lcg4jc on December 12, 2010:

Dearest I am so very sorry for your grief and your pain. While I have been blessed to still have my mama and I can't fathom the pain of your loss; I am beside myself knowing that you have had to endure such a loss. May God bless you and your children, may your home be filled with love and unity always. May you find peace.

b. Malin on December 11, 2010:

Loved what you wrote about your mother, we never outgrow the need to talk to them. Your Mom died nicely...not in a hospital hooked up to god knows what. My Mom also put her head back, said she was resting for a while and that was it...she was only 75.

My niece (an artist) took her own life at 45...I can't tell you what our family went through...that was four years ago. Thank you for sharing this Hub...and thanks for becoming a follower of mine...I will be following you also.

skye2day from Rocky Mountains on December 11, 2010:

Fantastic Hub I am bookmarking. This is such important information to know. Grieving is a process. Although our loved ones are on the other side in His hands and suffering no longer it is a difficult hardship to endure. Knowing one day we will see them in the kingdom on earth is awesome. Daniel and Revelation

May God Bless you with the loss of your momma. Keep on sister. Up and awesome

Linda Rawlinson from Lancaster, UK on December 09, 2010:

I'm so sorry for your loss. It doesn't make a difference that your mum was 90 when she died, if you were so close to her it must hurt so much. This is such a beautiful hub, and so helpful. Thank you for writing it, and sharing so openly.


toknowinfo (author) on December 08, 2010:

Thank you to all of you for your comforting words. You are helping me more than you know. I am grateful that each of you have taken the time to read my hub and comment to me.

Don A. Hoglund from Wisconsin Rapids on December 08, 2010:

My smpathies. i have beem through it for my father, mother and oldest brother. It is never really easy but we adjust to tit.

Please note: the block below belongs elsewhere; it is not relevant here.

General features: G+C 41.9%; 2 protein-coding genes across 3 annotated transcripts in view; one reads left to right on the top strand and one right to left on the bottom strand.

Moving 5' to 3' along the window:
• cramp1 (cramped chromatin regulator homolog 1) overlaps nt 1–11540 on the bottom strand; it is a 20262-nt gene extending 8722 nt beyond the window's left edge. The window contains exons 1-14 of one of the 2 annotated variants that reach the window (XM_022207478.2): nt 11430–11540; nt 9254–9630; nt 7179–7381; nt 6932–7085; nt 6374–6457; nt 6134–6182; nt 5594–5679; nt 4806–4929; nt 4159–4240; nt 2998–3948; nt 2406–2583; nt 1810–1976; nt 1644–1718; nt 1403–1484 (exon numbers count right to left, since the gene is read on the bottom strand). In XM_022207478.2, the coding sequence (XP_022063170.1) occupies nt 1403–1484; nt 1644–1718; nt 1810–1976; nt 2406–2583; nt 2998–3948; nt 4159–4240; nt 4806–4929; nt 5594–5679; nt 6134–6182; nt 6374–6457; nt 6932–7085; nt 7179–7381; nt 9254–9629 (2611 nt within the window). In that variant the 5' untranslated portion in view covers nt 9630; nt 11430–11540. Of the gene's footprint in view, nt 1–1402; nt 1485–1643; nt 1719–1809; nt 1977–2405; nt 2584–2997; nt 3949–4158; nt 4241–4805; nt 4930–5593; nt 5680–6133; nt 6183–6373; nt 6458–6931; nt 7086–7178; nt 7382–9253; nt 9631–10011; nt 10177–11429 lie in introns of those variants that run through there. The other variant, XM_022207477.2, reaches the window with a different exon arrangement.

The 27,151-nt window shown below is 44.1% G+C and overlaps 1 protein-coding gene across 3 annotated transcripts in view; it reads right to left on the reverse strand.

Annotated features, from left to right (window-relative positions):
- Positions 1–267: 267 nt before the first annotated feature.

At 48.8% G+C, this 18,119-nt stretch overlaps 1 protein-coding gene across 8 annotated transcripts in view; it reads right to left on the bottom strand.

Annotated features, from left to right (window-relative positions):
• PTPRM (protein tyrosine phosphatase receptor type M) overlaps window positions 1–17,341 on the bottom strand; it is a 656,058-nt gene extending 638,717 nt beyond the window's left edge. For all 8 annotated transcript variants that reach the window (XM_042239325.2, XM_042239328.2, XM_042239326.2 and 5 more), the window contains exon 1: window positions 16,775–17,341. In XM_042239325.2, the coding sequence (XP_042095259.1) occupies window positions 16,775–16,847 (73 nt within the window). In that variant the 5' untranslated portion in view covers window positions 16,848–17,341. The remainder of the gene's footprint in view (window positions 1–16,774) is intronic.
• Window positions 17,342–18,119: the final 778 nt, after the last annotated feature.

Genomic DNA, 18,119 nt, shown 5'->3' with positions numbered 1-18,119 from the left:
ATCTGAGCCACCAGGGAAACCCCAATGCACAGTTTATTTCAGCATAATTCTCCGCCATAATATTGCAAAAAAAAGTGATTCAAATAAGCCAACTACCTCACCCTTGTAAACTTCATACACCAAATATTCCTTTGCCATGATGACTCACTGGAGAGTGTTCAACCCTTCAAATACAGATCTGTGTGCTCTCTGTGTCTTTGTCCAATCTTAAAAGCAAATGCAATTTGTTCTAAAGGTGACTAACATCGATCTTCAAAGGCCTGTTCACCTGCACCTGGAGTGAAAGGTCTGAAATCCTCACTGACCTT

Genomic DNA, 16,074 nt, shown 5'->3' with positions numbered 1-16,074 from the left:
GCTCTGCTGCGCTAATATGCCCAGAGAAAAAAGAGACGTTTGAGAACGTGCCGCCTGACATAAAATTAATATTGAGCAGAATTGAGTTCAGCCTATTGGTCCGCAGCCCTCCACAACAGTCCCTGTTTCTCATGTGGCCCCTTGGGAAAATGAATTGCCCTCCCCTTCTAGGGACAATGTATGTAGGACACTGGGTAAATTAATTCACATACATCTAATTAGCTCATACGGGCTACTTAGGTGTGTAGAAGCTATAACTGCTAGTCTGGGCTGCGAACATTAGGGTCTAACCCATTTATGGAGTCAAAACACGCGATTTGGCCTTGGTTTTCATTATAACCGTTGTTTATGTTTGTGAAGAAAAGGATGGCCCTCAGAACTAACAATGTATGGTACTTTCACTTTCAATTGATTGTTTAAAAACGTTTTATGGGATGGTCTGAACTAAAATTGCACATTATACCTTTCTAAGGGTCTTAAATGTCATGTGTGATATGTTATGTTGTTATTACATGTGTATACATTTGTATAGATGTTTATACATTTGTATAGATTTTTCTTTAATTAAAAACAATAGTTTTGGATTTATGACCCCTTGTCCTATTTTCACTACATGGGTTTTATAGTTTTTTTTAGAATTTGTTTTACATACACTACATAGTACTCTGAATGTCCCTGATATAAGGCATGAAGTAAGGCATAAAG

fucsia on December 08, 2010:

The five steps that you named are part of the healing process. But it can happen that someone remains also for a long time in one of them, such as anger or depression: one of the most important things in my opinion is to share the pain, let it flow, also through writing, as you did.

Thomas Silvia from Massachusetts on December 08, 2010:

You have my deepest sympathy my friend toknowinfo, i know what you are feeling i lost my mom two years ago and i to was her caregiver. I know it is hard now,but in time it will be easier. I pray that the pain in your heart will be healed soon.

Jackie Paulson from USA IL on December 07, 2010:

I am sorry for your loss but know that she is in a peaceful place. She died knowing you would be there. What a beautiful woman who is now your guardian angel. I share your grief. If you need to talk just let me know. My real mother died when I was 5.

Scarlett My Dear from Missouri on December 07, 2010:

You have my deepest sympathy, toknowinfo. Through your words, I can see your mother, Marion. A beautiful woman and mother! A beloved mother and friend.

I know you don't know me, or I, you ~ but, I feel your pain, as I and my family are grieving for loved ones lost this year, as well. I'm sending you a warm hug and a very big thank you for your article.

These steps through the grieving process are so good to know. They, in my mind, help one acknowledge that they, indeed, are not alone in their sadness ~ a most important part of the process. And, in our darkest of moments, can give us some peace in knowing that we will be okay in time.

Love and peace ~Scarlett